Antarctica is largely untouched and entirely spectacular. It is the great white seventh continent and one of the last true wilderness areas on earth. It is a largely barren, seemingly inhospitable and frigid place, where tenacious seabirds, seals, whales, penguins and other animals thrive. It is the world’s most pristine, exotic and unforgettable natural environment. When you leave Ushuaia, you sail through the historic Beagle Channel, winding your way through the Tierra del Fuego archipelago at the southernmost tip of the South American Continent.
Crossing the Drake Passage between Cape Horn and the Antarctic Peninsula holds a unique place in maritime lore. Sometimes misty and grey, other times calm and clear, crossing this legendary passage is unforgettable – a milestone in an adventurer’s personal travel history. My crossing was far from a millpond. We endured 12 meter plus swells and a 55 knot howling westerly wind for 36 hours. We were confined to cabin for 24 hours. Our ship took a battering, but we didn’t.
When the Antarctic Convergence is left behind, it is easy to begin to appreciate why this region has long captivated the attention of explorers and travellers alike.
From challenge to ecstasy in 24 hours – that is what Antarctica will give you.
The seventh and southernmost continent was the last to be discovered and remains a source of fascination and inspiration to all who encounter it. The South Shetland Islands and the Antarctic Peninsula offer silence. They offer serenity and most of all, they offer spectacular scenery. The majesty of the Peninsula’s mountains will inspire you as you scramble up snowy pathways to vantage points offering amazing vistas.
Thankfully, there is little evidence of man’s activity in these parts. Scientific research stations dot the coast, some standing on the sites of former whaling stations. Evidence of man’s use of the land is well preserved by the harsh, dry conditions. It is a heavy footprint, now strictly monitored by the International Association of Antarctica Tour Operators, to promote and practice safe and environmentally responsible private-sector travel to the Antarctic.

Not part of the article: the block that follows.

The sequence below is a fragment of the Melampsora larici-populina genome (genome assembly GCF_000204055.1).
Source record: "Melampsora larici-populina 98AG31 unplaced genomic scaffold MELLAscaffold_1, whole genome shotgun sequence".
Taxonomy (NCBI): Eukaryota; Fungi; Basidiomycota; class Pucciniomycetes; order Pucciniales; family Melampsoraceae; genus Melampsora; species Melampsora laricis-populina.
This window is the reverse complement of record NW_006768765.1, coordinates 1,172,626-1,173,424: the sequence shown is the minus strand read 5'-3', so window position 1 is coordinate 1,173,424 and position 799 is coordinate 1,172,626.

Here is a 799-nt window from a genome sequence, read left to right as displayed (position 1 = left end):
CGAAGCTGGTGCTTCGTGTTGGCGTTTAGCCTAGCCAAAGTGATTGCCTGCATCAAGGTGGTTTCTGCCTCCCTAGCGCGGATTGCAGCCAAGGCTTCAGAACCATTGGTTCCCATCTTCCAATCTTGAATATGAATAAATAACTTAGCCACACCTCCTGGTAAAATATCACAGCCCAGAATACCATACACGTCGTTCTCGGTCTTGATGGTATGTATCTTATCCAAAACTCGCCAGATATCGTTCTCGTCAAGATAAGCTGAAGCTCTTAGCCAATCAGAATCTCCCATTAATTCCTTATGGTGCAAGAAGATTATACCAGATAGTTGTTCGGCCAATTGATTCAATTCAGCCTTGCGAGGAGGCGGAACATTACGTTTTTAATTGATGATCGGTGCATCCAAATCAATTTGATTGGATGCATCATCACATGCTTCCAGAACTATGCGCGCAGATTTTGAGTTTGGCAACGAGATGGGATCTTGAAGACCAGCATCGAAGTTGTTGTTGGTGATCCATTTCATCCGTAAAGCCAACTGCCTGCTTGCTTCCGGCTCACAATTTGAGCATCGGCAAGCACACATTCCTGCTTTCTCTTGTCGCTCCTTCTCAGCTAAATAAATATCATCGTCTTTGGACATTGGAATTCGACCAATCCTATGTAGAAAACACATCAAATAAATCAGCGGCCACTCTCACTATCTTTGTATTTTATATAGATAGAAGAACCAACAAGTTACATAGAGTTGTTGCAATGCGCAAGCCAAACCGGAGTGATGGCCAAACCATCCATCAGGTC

My arrival on the Peninsula was the first time we experienced the unique Antarctic grey, where the sea meets the sky like an infinity cove with icebergs seemingly suspended in a continual backdrop. Once the cloud lifted, so did the mood. The buoyancy of blue sky and sunshine revealed breathtaking snow-covered mountain ranges. The new light allowed the magic of the towering icebergs come to life. The exquisite natural sculptures showed us every shade of white, grey and blue. We studied the layers of the ice and marvelled at glimpses of nature frozen in time. On its’ way down a glacier, ice captures pieces of rock and sometimes animals, all snap-frozen and preserved until the sun’s warmth and the ocean movement eventually melts the ice, revealing it’s precious cargo.
There is a very special sound of the groan, thunder, roar, boom and crack of ice calving from a glacier. The sight of such an event is an added bonus. As with the colours of the bergs, glaciers too can dance with colour. Its’ mood changes with the gloominess of a misty grey sea fog or the intense clarity and brilliance of bright sunshine.
The amazing colonies of Chinstrap, Gentoo, Macaroni and Adelie penguins provide constant amazement. Seemingly very rigid and awkward, these gorgeous little creatures are very amusing. They are surprizingly quick when walking and soon let you know if you are in their way. They are very inquisitive and often approach you when you least expect it. The aroma of their rookeries is an indelible memory.
Hump-back and Minke whales thrilled us with their playful antics, coming right along the side of the zodiacs, seemingly peering at us, and even rubbing against it. Despite their size, they are very graceful and seem to enjoy interaction. The seals, whales and penguins are the only permanent residents of Antarctica.
Hiking to the summit of mountains, camping on the ice, enjoying a midnight-sun zodiac cruise, marvelling at the sea life along the shore, feeling the warm thermal waters in Deception Bay, listening to the entertaining and informative lectures given by the expedition team, indulging in beautiful meals and being very comfortable and cosy aboard your small expedition ship – these are all the things that make each voyage to Antarctica unique.
Amidst the serene silence of Antarctica, noisy interludes become lifelong memories – such as penguins squabbling over prized pebbles or the boom and crack of a glacier calving. When the Antarctic grey lifts, clear, spectacular sights abound. Please, consider exploring the ‘Land of Extremes’. It will awaken you in every way.